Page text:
Seeing Maui perform a brief haka before charging into battle and Moana embracing a character with a Hongi gave me chills. Having the ocean personified as such a central character was great and, much like Life of Pi, its unforgiving and beautiful nature shone through. The songs were catchy, with some slick writing from Lin-Manuel Miranda and others. Moana’s literal/emotional journey were inspiring and her relationship with her grandmother was one of the film’s cornerstones. It was also nice to see some knowing winks at Disney clichés. The lack of a romantic subplot was an awesome touch in an industry where it’s so often shoehorned in. Romance is great when it fits, but not all stories have to be all things.

On a technical side, the film looked fantastic. Hair has always been such a benchmark of animation quality and they’ve nailed it here. I remember thinking back when Final Fantasy VIII was released that things couldn’t get better. The years have happily conspired to prove me wrong. The ocean being such a central character, is gorgeously rendered in a brilliant blue. The colour palette is lush and visually eye-catching, screens filled with background details. There’s a well cultivated sense of physics (even in a film about gods and demigods) that really comes to life in the action scenes. The film is simply a joy to watch.

Your viewing might be different than mine, but for me it felt very close to home. A home that’s only five days away! See you soon NZ.

Is nutmeg the silly seasoning?

I’m not convinced I didn’t just go to work to drink. It’s the end of the year and we’d worked so far ahead that my physical presence in the office was pretty unnecessary. That didn’t preclude me from coming to imbibe Christmas spirits and spread holiday cheers (not a typo). I got to work, left to do some LCBO Christmas shopping, shared a bottle of Bailey’s with my co-workers, toured The Rapture of our floor (with most having left for the year yesterday), went down the slide, then stood around shooting the shit with the team. I did maybe ten minutes of work altogether.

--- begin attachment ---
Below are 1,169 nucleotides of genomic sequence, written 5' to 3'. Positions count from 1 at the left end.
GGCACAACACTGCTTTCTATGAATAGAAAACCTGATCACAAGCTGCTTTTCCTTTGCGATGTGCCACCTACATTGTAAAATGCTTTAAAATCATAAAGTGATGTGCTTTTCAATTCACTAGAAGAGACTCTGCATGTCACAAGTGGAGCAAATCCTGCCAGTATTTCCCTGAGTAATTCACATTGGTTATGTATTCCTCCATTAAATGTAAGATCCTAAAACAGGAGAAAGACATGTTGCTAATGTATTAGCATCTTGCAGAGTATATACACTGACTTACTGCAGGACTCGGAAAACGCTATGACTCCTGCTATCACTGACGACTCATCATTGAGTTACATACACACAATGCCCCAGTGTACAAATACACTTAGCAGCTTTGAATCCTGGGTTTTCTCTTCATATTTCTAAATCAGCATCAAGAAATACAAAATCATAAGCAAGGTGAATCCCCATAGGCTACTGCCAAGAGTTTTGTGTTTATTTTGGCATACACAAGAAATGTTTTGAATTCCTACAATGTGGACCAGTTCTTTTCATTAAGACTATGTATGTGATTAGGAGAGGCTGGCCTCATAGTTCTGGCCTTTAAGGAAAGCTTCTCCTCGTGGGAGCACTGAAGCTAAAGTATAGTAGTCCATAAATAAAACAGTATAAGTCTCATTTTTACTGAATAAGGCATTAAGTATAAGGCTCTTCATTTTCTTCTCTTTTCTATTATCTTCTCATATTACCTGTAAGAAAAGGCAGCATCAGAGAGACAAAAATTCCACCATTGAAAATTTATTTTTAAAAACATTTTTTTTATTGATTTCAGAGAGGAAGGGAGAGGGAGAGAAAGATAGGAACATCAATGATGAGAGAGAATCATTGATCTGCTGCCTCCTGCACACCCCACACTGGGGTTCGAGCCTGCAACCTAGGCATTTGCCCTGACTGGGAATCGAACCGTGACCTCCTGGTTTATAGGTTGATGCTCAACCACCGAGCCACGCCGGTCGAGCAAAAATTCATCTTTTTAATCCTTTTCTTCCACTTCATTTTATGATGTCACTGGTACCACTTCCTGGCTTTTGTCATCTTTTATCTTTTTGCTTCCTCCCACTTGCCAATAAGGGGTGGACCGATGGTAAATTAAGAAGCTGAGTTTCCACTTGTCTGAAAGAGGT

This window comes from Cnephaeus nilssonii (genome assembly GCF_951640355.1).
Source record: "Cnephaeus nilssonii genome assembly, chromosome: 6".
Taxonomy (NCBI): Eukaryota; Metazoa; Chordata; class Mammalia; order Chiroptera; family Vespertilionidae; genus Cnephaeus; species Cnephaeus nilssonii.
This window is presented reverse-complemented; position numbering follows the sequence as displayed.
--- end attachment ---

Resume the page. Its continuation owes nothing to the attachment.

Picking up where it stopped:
I listened to Local Business Comedy’s annual Christmas album, this year a parody of cherished “Now That’s What I Call Music” pop compilations. Wrecking Ball, Panda, Can’t Stop the feeling and more got the festive treatment. As always, solid production values and respect for the pre-existing songs made the parodies shine bright. Chance the Rapper dropped a Christmas mixtape yesterday, bringing up the quota of excellent holiday tunes. One more collection to rotate with Kreezus and LCD Soundsystem’s “Christmas Will Break Your Heart”. I’ve been trying hard to shirk my Grinchhood. Bordering on 30, in control of my life in a way I couldn’t be as a child, being a Christmas curmudgeon no longer serves me. It really doesn’t have much to do with religion and there’s nothing to rebel against. It’s just a time of year when people are in a good mood. Why shit on that?

Maybe there’s it’s the intentionality to my mood, but I’ve found it hard to feel anything but festive. Listening to my audio book (and you can get your own free trial at audibletrial.com/PAWD – gotta be a hustler) on the commute, things seemed blissfully uneventful. With people having left Toronto for the holidays, a layer of stress peeled off. There was no pushing, no need to squeeze in or contort your body to some uncomfortable Tetris piece. Commuters smiled, relaxed. Even retail staff, during what should be busy last minute chaos, seem to be riding the same wave. Every interaction I’ve had has been friendly, pleasant. Yet again, who’s to know if that can be attributed to a general energy or the demeanour I’m putting out? Whatever it is, I’m on board.